In an exclusive interview, U.S. Special Envoy for Monitoring and Combating Anti-Semitism discusses the “raw hate” against Jews on social media and his causes for optimism.
Elan Carr has served as U.S. Special Envoy for Monitoring and Combating Anti-Semitism since February 2019.
Previously, he was a deputy district attorney in the Los Angeles County District Attorney’s office. He was also a judge advocate in the American military’s judicial system, prosecuting enemy combatants before Iraqi judges at the Central Criminal Court. He also served as the international president of Alpha Epsilon Pi (AEPi).
Carr, 51, a Republican, unsuccessfully ran for Congress in 2014 against Democratic Rep. Ted Lieu of California.
He and his wife, Dahlia, have three children.
JNS talked with Carr by phone on Oct. 15. The interview has been edited for brevity and clarity.
Q: Does the federal government have an obligation to go after Big Tech for aiding and abetting anti-Semitism and anti-Zionism?
A: Obviously, a portion of online anti-Semitism rises to the level of crime, and, of course, that should be addressed and addressed aggressively. But the vast majority of online hate is protected by the First Amendment, so the government can’t go after protected speech nor should it.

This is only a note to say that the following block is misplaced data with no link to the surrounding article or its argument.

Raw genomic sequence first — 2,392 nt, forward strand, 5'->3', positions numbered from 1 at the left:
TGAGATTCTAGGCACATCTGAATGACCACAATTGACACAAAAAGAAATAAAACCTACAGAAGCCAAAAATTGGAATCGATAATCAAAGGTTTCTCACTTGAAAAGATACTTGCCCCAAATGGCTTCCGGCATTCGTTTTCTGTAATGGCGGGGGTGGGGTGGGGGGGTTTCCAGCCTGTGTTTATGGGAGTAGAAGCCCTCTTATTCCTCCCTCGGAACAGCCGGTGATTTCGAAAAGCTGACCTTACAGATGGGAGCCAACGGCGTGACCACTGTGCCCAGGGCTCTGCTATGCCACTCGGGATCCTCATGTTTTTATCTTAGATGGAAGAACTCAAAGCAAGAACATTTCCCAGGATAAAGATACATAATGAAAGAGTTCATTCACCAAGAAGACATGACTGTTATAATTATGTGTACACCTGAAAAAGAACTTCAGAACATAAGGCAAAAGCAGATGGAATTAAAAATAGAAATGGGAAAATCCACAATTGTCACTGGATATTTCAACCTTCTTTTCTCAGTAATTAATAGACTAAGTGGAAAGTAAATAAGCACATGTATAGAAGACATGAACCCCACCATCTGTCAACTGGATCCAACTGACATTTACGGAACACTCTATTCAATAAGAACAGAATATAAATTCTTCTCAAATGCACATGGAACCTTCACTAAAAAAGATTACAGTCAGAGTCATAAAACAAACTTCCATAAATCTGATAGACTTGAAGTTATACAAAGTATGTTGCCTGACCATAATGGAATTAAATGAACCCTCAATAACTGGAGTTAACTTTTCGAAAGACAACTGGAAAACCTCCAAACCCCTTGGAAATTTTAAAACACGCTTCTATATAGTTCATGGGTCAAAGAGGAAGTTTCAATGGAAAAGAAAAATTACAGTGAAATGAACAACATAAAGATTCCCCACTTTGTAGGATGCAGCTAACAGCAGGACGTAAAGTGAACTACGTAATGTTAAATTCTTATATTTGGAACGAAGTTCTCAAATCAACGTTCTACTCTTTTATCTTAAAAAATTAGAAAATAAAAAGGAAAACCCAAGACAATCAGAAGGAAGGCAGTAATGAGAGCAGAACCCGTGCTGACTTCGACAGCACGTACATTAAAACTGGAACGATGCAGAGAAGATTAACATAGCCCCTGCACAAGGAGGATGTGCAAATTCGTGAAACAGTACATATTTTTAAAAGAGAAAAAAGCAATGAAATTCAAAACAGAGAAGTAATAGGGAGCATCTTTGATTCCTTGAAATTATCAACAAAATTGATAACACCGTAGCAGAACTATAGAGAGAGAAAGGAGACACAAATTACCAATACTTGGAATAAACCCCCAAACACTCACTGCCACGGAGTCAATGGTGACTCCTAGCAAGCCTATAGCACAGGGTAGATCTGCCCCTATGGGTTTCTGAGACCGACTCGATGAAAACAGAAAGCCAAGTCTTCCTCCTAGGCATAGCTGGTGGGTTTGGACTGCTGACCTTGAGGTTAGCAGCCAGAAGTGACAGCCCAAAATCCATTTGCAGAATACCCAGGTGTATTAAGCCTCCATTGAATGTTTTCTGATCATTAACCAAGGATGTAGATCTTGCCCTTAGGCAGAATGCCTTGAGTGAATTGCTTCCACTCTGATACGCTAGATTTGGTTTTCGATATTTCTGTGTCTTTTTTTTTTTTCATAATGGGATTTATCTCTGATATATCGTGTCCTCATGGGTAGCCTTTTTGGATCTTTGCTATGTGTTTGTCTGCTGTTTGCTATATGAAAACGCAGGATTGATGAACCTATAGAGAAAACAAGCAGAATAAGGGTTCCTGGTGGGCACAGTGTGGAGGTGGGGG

Q: Would a free-market approach be best to combat anti-Semitism and anti-Zionism on social-media sites?
A: Competition is always a good thing, and certainly, the government has expressed that view specifically in the context of the social-media platforms. At the end of the day, you’ve got some bad actors who are spouting hate on the Internet. One can decide to regulate this or that platform, but at the end of the day, we’ve got to go to the source of the problem. The source of the problem is people hold despicable views. The First Amendment protects despicable views, but it doesn’t mean we can’t condemn them or call them out. I think that is absolutely critical.
One of the things I think is fundamentally important is that the social-media platforms adopt the IHRA definition of anti-Semitism. They haven’t done that yet. We’ve encouraged it publicly and privately. We will continue to push them to do that publicly or privately because I think it’s incredibly important.
You can’t confront a threat unless you define the threat. We have a widely accepted vehicle that defines that threat. The State Department uses the IHRA definition. U.S. President [Donald] Trump issued an executive order that employs the definition for the federal government at large. I think the social-media platforms ought to adopt it and use it as a tool. This is a tool not of censorship, but a tool of education. We want to deal with the haters by meeting their speech with, first of all, condemnation, and second of all, education. Read more at JNS